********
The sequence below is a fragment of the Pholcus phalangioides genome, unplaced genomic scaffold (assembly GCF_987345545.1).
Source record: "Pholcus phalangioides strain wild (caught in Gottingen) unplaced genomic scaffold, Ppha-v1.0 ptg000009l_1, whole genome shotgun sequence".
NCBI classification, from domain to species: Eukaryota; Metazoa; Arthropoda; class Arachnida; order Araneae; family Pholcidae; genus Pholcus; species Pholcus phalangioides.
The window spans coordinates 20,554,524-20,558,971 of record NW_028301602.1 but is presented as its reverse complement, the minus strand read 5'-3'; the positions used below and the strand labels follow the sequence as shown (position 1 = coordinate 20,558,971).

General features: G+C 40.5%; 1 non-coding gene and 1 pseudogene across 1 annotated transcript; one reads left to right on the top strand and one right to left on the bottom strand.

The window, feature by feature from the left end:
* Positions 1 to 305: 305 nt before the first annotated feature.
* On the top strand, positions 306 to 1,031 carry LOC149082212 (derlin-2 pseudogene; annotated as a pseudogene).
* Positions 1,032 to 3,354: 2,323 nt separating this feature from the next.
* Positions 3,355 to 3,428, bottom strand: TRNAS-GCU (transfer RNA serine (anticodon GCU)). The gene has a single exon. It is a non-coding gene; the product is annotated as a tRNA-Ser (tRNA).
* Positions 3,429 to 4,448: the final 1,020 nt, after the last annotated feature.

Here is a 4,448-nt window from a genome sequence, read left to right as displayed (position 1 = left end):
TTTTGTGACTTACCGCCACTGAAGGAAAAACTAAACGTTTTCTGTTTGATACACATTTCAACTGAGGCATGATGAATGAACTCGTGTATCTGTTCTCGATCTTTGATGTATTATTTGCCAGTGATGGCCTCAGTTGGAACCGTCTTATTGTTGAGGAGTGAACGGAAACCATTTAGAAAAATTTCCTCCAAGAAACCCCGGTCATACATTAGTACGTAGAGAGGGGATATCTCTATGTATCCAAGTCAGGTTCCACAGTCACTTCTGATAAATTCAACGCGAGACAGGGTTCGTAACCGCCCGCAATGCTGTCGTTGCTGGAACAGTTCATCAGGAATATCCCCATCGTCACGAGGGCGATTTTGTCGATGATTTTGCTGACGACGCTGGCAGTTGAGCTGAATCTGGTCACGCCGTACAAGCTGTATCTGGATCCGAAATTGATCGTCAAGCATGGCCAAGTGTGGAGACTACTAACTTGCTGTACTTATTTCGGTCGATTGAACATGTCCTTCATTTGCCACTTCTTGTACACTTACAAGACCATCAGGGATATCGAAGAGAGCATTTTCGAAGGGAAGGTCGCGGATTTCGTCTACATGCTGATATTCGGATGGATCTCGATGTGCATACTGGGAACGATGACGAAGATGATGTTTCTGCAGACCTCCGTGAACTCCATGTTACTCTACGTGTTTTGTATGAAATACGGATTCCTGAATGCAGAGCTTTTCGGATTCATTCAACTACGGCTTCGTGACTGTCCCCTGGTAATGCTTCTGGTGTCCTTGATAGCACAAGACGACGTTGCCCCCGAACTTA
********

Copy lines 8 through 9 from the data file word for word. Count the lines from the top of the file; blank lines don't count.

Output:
* On the top strand, positions 306 to 1,031 carry LOC149082212 (derlin-2 pseudogene; annotated as a pseudogene).
* Positions 1,032 to 3,354: 2,323 nt separating this feature from the next.